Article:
Minions are a mainstay of speculative fiction, to the point that they are sometimes as well-known as their named overlords. What would Saruman be without his Uruk-hai, or the Dominion without its Jem’Hadar? And yet, minions are often plagued with problems. They’re too easy to beat, or they act without motivation. Even Darth Vader’s mighty stormtroopers are primarily known for being terrible shots and wearing armor that doesn’t protect against anything.* Fortunately, there are a few things you can do to strengthen your minion game.
Spoiler Notice: Episode eight of The Mandalorian.
1. Use Reasonable Numbers
The most common complaint about minions is that they’re always terrible at their jobs. And this isn’t just a Star Wars problem! Nearly every enemy in Star Trek has terrible aim, Sauron’s orcs can’t beat the Fellowship even with overwhelming numbers, and twelve-year-old Aang can easily defeat entire companies of Fire Nation soldiers. The list goes on.
One reason this trope is so common is that storytellers always want to send their heroes against vast hordes of enemy minions, but they still want the heroes to win, or at least not die. When the minions have a ten-to-one advantage, the only way they’ll lose is if they’re extremely incompetent. This is how you get whole squads of soldiers firing at point-blank range without hitting anything.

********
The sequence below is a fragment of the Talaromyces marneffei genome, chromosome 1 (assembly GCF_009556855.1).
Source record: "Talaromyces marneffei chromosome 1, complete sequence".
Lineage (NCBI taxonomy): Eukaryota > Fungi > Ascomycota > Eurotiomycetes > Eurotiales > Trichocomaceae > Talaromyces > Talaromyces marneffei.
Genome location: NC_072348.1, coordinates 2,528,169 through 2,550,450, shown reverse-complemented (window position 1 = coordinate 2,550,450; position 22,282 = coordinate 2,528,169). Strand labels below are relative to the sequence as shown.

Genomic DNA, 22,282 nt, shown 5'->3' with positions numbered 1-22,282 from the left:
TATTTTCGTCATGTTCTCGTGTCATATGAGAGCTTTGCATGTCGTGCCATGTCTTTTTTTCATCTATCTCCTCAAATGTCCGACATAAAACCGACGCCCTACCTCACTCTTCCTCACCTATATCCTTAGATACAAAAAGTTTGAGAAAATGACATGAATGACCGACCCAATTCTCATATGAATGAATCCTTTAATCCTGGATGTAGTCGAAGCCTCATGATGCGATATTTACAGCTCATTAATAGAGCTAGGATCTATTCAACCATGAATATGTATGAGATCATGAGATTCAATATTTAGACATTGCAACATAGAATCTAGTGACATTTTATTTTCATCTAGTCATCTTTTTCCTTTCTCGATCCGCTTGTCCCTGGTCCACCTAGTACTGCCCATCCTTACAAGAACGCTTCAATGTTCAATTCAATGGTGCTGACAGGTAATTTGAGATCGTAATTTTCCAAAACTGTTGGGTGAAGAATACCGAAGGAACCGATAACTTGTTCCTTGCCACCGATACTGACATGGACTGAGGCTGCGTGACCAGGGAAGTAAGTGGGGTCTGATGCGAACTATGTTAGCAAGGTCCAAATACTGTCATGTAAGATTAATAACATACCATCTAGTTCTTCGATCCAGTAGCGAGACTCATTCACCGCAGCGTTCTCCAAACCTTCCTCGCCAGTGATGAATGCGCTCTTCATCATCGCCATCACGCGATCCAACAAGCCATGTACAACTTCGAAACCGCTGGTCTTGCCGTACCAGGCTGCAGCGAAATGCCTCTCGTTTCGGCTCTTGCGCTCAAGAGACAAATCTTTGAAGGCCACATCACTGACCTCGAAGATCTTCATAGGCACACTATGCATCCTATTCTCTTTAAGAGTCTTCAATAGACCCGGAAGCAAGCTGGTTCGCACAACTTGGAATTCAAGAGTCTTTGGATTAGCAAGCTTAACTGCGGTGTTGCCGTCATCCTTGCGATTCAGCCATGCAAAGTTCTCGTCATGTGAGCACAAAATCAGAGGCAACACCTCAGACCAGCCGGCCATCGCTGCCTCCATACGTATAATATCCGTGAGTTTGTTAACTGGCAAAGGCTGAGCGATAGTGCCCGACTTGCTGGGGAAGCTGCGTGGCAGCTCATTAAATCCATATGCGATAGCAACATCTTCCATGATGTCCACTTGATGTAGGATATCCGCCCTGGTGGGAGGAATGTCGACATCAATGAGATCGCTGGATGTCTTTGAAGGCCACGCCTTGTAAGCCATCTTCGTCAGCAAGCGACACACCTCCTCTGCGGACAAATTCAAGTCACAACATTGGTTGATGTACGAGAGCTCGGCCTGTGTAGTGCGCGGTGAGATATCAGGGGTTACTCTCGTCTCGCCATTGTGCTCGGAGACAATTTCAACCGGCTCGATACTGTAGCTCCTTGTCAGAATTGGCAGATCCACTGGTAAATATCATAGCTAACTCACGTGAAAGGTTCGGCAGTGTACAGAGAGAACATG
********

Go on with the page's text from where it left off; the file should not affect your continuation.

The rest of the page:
Worse, this problem compounds every time it comes up. If your heroes beat a hundred minions last time, then this time they need to face at least twice that many to maintain tension. Pretty soon your heroes are taking on the entire enemy army single-handedly.
The best solution to this problem is keeping your minion numbers low. If there are only one or two of them for every hero, then your minions can go all out in battles scenes without breaking the story. Don’t think you need to pile on the minions to make them threatening. You do that by showing them doing threatening things.